Hundertwasser Landscape

I was inspired by one of Friedensreich Hundertwasser’s paintings to make this abstract landscape.
1. I cut a wavy rectangular shape of green tissue, large enough to cover the bottom 2/3 of the paper. A 50/50 mixture of water and glue was brushed under and over it to attach it to the paper.
2. I cut a bunch of round blue circles, and also glued them to the paper, overlapping a bit at times.
3. After the glue was dry, I used Sharpie markers to draw the tree trunks and lots of organic lines.
4. The sky was filled in with watercolor pencils, and then painted with water.

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Winter Cardinal

I’ve been looking for a nice colorful winter image for a holiday fundraiser, and was inspired by an image I found in a stock photo site.
1. I made cardboard wing templates for students to trace to keep the scale of the bird from starting out too small. The rest of the drawing was done with step-by-step instructions on the board. I described the wing as needing to be tilted a bit, a “shark fin” was added on top, and a belly below. The black face looks a bit like half of a butterfly, and the beak extends directly to the right of it. A tail is added below, along with feet. The branch is behind the feet so it’s lines jump over the feet and tail.
2. After the drawing is done, it needs to be traced with a thin black marker.
3. Lastly, all except the snow is colored in with oil pastels.
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Positive/Negative Drawing

The words “positive” and “negative” can be used to describe both shapes and lines. This is a simple exercise which uses examples of both.
1. Give each student a tall white rectangle, and a black piece of paper that is half the size of the white. The black paper is to sit at the bottom of the white paper. Ask the students to draw three lines to make a smaller black square, the top edge being one side. Have the students cut out the square out in one clean cut (not several pieces).
2. Show how the smaller black square is to flip up, matching corners. Glue down the bottom "negative" shape, and the top "positive" square, leaving a "negative" white space open.
3. Now the students may use a black marker to draw a "positive" vase in the bottom empty square, and a white crayon to draw a "negative" bunch of flowers on the black square above.
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Art Journaling 119

You can make your own art journal for just a few dollars, with just a little binding help from a Staples or Kinko's store.
1. I like to use the cardboard from the backs of drawing pads as it is really sturdy. Cut two 6" x 9" panels, and cut lots of 9" x 12" paper in half to go in between. Take this to a business that will bind this together for you. The coil binding works best as it allows for the pages to open and lay flat.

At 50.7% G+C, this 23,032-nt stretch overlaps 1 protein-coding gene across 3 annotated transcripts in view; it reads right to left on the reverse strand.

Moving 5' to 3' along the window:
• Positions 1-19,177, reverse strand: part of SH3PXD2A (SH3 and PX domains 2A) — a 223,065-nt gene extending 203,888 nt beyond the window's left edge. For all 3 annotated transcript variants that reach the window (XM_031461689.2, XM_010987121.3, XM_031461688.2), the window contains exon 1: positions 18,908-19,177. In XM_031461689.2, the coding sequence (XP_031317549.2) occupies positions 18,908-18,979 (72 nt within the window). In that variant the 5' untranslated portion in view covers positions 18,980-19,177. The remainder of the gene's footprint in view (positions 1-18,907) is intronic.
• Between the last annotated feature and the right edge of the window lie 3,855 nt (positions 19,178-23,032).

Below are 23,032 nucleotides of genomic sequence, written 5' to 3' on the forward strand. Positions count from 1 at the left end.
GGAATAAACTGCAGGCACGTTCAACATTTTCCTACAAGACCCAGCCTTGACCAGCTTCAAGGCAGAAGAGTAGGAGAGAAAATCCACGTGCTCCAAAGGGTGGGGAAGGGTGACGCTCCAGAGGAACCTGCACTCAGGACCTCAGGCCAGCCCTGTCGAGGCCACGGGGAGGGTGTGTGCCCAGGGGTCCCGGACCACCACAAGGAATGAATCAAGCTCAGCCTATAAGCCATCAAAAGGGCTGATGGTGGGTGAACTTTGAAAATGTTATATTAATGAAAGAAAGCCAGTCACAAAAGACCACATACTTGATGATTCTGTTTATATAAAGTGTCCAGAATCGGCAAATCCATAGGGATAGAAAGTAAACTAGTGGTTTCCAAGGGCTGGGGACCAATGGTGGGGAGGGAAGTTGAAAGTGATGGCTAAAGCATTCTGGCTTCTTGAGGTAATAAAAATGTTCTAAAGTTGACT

2. My journal cover was made from some donated iron-on applique...um, things. I'm not sure what you call them. I glued them onto the cardboard, let it dry, and then covered the entire cover with black acrylic paint.
3. When the paint was dry, I rubbed some gold paint (acrylic or tempera) over the surface, just enough to add some shine. To seal the surface, spray with a sealer or cover with Mod Podge.

CA Visual Art Standard: Creative Expression, Grade Three
2.1 Explore ideas for art in a personal sketchbook.
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Arcimboldo “Fruit Face”

Giuseppe Arcimboldo was an Italian artist from the 1500s who spent years working as an official court painter. He developed a style of composing portraits from fruits, vegetables, etc., which was uniquely his own. There's a great book about him called "Fruit Face" which is what I used to introduce this lesson.
1. Find lots of large, colorful images of all kinds of fruits and vegetables from either magazines or stock photos online. I found that www.iStockPhoto.com has lots to choose from and are not too expensive.
2. Make color prints or color copies of all the images and distribute to the students, along with a scissors, glue stick and black construction paper. Show them how they can "build" a face by layering smaller, feature-like pieces on top of larger shapes. Careful cutting (removing all the background) will help make their face look nice and neat.
3. Lastly, the students will glue down all the shapes, starting with the background. Encourage lots of detail with clothes, accessories, etc.
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Art Journaling 118

I think my biggest goal for my upcoming art journal class is to have kids embrace the loose, accidental art that can happen when you let yourself just create. Fourth and 5th graders especially tend to get more judgmental about their abilities, so I hope this un-fussy journal page will let them have some fun.
1. I started by tearing small leaves from tissue paper, and planned out three flowers on each page. Using 50/50 glue and water, I wet the journal pages and arranged the tissue flowers on top. Let dry completely.
2. Drawing with one continuous line, I started at the bottom with a Sharpie marker, traced up and around each petal 2 times, added little loops in the center of the flower, and then drew back down to the beginning point. Small leaves may be added.
3. Using either watercolor or watercolor pencils, paint the background, intentionally leaving white space around each flower and leaf. In fact, the paint should not touch the marker at any point. The extra white adds some extra punch to this colorful layout.

CA Visual Art Standards: Grade Five
2.4 Create an expressive abstract composition based on real objects.
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